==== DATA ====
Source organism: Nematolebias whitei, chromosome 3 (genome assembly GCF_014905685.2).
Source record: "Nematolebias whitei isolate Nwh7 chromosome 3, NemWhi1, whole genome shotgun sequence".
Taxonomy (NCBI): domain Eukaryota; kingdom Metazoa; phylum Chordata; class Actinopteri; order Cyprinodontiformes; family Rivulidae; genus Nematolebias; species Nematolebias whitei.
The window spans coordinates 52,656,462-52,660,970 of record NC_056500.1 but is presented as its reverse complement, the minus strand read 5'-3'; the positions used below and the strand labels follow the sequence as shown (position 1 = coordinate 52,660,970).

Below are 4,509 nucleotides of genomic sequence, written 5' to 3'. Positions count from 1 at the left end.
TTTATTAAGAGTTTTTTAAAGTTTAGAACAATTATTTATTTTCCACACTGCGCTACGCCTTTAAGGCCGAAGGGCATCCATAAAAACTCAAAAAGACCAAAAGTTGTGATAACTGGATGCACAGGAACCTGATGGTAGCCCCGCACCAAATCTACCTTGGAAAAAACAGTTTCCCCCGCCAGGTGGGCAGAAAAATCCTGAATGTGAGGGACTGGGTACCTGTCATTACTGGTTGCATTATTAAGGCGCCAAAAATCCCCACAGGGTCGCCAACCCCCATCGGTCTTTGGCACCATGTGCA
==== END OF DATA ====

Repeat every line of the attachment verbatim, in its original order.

Source organism: Nematolebias whitei, chromosome 3 (genome assembly GCF_014905685.2).
Source record: "Nematolebias whitei isolate Nwh7 chromosome 3, NemWhi1, whole genome shotgun sequence".
Taxonomy (NCBI): domain Eukaryota; kingdom Metazoa; phylum Chordata; class Actinopteri; order Cyprinodontiformes; family Rivulidae; genus Nematolebias; species Nematolebias whitei.
The window spans coordinates 52,656,462-52,660,970 of record NC_056500.1 but is presented as its reverse complement, the minus strand read 5'-3'; the positions used below and the strand labels follow the sequence as shown (position 1 = coordinate 52,660,970).

Below are 4,509 nucleotides of genomic sequence, written 5' to 3'. Positions count from 1 at the left end.
TTTATTAAGAGTTTTTTAAAGTTTAGAACAATTATTTATTTTCCACACTGCGCTACGCCTTTAAGGCCGAAGGGCATCCATAAAAACTCAAAAAGACCAAAAGTTGTGATAACTGGATGCACAGGAACCTGATGGTAGCCCCGCACCAAATCTACCTTGGAAAAAACAGTTTCCCCCGCCAGGTGGGCAGAAAAATCCTGAATGTGAGGGACTGGGTACCTGTCATTACTGGTTGCATTATTAAGGCGCCAAAAATCCCCACAGGGTCGCCAACCCCCATCGGTCTTTGGCACCATGTGCA